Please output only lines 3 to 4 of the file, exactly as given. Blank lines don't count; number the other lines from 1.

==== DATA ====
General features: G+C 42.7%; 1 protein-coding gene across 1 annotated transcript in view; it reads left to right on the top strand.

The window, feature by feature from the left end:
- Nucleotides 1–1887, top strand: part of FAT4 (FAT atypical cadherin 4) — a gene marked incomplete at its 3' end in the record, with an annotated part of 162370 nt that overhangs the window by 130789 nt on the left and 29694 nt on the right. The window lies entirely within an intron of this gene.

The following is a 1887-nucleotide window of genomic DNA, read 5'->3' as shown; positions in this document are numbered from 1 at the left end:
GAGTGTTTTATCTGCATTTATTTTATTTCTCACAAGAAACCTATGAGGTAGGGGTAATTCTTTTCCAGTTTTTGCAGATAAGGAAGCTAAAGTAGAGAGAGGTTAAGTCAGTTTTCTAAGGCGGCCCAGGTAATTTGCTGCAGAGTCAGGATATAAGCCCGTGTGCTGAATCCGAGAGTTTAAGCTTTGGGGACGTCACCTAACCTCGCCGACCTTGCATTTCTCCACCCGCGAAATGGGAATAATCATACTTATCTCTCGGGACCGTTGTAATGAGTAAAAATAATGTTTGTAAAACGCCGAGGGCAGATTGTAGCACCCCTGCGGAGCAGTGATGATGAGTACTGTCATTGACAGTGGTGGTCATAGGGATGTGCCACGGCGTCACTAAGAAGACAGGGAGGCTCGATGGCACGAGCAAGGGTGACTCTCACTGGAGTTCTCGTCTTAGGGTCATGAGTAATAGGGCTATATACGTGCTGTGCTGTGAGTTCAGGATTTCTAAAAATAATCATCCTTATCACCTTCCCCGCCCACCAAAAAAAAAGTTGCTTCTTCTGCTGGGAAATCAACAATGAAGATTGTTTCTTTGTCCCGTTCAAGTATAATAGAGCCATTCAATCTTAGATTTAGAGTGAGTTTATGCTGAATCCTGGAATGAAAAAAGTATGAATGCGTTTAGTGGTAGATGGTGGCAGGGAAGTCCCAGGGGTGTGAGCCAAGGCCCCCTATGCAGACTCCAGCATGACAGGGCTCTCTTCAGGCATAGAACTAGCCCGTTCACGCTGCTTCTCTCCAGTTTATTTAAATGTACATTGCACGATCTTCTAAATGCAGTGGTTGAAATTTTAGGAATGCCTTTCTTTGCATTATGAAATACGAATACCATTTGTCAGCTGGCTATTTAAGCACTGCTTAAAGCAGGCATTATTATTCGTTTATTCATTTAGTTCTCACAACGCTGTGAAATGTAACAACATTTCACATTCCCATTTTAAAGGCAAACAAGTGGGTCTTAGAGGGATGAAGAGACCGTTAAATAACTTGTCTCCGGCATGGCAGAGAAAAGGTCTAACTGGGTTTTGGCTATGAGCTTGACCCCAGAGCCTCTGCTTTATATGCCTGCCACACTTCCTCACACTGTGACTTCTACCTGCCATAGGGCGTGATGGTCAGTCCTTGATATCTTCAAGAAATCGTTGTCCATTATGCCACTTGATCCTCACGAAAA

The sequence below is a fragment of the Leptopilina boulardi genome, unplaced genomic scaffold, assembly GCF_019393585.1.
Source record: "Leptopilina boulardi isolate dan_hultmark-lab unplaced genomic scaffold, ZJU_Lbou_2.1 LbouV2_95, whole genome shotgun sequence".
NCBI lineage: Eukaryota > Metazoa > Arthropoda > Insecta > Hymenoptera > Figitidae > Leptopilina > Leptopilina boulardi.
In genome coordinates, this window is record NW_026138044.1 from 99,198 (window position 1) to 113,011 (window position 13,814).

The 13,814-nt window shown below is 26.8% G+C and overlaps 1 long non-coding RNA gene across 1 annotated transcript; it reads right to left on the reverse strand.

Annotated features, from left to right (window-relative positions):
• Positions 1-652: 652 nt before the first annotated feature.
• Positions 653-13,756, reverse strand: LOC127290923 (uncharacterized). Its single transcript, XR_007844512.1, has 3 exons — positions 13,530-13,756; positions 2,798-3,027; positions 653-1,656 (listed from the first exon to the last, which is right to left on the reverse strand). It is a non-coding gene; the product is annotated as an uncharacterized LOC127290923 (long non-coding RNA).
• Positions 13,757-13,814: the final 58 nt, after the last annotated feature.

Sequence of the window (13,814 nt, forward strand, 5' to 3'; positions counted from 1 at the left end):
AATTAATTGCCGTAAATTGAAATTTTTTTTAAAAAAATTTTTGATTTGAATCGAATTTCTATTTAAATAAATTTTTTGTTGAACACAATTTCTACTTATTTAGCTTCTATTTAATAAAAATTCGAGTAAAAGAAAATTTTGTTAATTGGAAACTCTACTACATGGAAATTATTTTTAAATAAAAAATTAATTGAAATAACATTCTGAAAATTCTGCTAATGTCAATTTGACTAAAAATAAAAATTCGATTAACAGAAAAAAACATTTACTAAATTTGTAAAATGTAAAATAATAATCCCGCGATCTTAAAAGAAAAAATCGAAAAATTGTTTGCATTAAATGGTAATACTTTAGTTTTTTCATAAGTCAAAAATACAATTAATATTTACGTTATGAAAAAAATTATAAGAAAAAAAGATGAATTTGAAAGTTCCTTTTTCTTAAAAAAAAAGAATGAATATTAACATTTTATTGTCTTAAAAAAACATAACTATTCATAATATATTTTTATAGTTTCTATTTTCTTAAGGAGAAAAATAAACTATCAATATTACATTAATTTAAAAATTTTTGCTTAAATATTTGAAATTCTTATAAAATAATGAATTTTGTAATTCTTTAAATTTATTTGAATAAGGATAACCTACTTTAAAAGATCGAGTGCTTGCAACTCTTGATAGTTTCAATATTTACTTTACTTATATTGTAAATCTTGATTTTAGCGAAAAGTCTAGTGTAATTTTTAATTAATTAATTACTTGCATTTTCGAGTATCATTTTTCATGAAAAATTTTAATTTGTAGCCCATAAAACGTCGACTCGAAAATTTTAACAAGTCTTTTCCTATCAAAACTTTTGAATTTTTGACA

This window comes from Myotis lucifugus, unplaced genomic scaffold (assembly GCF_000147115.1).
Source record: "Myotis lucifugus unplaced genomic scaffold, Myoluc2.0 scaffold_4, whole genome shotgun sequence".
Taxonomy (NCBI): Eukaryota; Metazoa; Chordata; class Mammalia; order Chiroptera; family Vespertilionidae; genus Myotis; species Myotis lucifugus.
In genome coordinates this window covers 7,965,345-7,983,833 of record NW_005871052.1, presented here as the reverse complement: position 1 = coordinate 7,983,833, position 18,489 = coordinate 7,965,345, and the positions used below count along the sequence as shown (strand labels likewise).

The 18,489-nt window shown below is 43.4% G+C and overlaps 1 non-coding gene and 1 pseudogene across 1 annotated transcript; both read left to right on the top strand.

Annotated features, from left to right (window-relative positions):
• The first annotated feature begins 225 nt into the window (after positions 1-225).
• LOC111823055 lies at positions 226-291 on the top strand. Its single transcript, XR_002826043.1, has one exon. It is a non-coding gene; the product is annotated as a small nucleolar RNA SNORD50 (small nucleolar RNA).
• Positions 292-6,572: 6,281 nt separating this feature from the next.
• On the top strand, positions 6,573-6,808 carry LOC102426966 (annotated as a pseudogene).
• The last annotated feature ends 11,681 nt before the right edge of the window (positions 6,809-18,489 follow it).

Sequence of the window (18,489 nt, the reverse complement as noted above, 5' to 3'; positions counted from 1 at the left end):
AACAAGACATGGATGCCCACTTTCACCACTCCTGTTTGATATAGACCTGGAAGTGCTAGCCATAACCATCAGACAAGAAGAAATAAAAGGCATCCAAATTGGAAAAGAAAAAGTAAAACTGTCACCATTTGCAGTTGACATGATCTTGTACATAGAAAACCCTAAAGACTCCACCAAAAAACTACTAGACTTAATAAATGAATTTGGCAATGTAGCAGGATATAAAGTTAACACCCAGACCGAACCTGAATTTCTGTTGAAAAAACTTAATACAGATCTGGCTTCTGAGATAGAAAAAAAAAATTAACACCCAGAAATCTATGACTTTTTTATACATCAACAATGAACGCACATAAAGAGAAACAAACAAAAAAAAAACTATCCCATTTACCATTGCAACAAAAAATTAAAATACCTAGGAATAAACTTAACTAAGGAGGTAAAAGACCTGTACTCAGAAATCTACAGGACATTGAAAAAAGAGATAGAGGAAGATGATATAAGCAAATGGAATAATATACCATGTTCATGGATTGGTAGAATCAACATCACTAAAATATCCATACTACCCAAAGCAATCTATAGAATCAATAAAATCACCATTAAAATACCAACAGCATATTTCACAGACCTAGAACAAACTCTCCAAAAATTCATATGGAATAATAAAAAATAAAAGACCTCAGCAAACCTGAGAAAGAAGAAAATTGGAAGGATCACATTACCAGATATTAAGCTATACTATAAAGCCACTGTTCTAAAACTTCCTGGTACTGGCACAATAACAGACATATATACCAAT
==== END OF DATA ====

- Nucleotides 1–1887, top strand: part of FAT4 (FAT atypical cadherin 4) — a gene marked incomplete at its 3' end in the record, with an annotated part of 162370 nt that overhangs the window by 130789 nt on the left and 29694 nt on the right. The window lies entirely within an intron of this gene.

The following is a 1887-nucleotide window of genomic DNA, read 5'->3' as shown; positions in this document are numbered from 1 at the left end: